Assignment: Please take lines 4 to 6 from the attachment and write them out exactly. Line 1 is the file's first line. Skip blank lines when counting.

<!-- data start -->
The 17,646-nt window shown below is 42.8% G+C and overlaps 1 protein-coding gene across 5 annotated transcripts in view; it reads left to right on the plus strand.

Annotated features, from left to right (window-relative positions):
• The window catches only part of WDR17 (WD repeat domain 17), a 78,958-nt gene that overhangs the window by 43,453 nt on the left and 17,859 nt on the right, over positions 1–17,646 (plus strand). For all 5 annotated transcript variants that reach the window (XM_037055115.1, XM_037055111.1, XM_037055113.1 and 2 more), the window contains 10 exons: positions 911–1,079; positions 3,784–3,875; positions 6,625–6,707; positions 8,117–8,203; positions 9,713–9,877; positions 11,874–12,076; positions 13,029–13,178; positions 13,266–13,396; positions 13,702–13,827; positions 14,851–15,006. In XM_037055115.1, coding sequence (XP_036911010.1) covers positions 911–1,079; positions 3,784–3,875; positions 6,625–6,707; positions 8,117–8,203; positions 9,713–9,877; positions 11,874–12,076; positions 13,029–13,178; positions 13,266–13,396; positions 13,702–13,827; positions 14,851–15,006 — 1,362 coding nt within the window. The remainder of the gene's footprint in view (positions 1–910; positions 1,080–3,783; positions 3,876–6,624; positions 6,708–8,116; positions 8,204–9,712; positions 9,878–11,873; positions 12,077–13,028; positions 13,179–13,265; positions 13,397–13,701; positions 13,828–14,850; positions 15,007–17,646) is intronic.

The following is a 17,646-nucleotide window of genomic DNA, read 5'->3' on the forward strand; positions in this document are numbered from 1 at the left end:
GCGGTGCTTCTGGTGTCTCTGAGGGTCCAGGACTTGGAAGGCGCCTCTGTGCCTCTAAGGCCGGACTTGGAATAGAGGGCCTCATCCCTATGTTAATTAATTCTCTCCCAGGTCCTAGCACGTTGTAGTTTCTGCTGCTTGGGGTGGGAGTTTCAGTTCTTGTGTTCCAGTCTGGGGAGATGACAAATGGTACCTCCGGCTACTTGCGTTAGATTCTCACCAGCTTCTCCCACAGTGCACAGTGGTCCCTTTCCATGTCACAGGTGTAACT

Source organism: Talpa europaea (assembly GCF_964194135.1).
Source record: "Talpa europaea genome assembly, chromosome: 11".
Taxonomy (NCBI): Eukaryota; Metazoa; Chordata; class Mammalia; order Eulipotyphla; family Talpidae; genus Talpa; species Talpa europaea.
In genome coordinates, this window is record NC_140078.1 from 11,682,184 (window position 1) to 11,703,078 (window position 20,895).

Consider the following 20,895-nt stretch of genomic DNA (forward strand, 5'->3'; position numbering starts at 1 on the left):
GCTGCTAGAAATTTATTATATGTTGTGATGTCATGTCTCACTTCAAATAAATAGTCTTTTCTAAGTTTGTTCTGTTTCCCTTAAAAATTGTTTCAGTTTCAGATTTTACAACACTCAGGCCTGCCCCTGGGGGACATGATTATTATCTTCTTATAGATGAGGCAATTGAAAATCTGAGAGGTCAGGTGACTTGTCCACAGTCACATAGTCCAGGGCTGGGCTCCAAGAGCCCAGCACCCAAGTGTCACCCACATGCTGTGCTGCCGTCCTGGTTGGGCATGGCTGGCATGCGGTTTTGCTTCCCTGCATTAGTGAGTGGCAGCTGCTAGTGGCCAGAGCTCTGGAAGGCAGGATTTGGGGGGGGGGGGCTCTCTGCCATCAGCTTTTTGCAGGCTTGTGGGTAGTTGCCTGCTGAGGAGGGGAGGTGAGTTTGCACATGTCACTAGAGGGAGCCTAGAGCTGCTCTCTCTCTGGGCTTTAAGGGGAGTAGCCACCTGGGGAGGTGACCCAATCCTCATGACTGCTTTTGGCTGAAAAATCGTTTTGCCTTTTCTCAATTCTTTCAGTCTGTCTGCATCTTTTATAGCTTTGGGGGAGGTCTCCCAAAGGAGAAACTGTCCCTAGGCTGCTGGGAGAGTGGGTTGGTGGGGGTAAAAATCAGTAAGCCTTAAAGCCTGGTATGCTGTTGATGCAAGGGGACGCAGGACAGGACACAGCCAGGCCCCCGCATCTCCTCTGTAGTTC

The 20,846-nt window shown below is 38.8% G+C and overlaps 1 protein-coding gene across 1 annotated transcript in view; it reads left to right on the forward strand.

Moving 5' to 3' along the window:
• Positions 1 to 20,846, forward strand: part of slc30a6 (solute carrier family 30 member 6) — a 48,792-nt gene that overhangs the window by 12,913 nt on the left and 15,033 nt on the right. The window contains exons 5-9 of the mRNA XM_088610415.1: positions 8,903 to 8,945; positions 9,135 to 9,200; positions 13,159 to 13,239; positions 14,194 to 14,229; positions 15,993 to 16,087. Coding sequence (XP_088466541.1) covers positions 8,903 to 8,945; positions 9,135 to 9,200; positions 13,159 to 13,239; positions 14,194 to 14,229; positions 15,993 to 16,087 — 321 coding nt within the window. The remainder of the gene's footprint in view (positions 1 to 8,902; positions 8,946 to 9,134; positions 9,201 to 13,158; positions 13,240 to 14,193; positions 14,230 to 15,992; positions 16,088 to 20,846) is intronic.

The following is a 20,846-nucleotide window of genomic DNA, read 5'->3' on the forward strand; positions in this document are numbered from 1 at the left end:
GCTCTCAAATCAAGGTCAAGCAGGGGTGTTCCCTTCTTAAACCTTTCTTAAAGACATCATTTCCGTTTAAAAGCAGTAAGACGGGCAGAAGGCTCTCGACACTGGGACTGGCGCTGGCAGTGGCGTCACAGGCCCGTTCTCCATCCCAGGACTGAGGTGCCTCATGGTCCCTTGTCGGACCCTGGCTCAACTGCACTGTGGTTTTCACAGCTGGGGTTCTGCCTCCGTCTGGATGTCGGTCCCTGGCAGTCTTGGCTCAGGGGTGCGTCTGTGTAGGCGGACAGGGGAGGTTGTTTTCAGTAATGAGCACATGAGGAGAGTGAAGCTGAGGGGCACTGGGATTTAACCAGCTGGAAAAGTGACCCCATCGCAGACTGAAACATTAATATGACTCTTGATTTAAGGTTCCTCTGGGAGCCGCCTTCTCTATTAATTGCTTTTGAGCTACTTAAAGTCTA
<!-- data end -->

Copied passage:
The following is a 17,646-nucleotide window of genomic DNA, read 5'->3' on the forward strand; positions in this document are numbered from 1 at the left end:
GCGGTGCTTCTGGTGTCTCTGAGGGTCCAGGACTTGGAAGGCGCCTCTGTGCCTCTAAGGCCGGACTTGGAATAGAGGGCCTCATCCCTATGTTAATTAATTCTCTCCCAGGTCCTAGCACGTTGTAGTTTCTGCTGCTTGGGGTGGGAGTTTCAGTTCTTGTGTTCCAGTCTGGGGAGATGACAAATGGTACCTCCGGCTACTTGCGTTAGATTCTCACCAGCTTCTCCCACAGTGCACAGTGGTCCCTTTCCATGTCACAGGTGTAACT

Source organism: Talpa europaea (assembly GCF_964194135.1).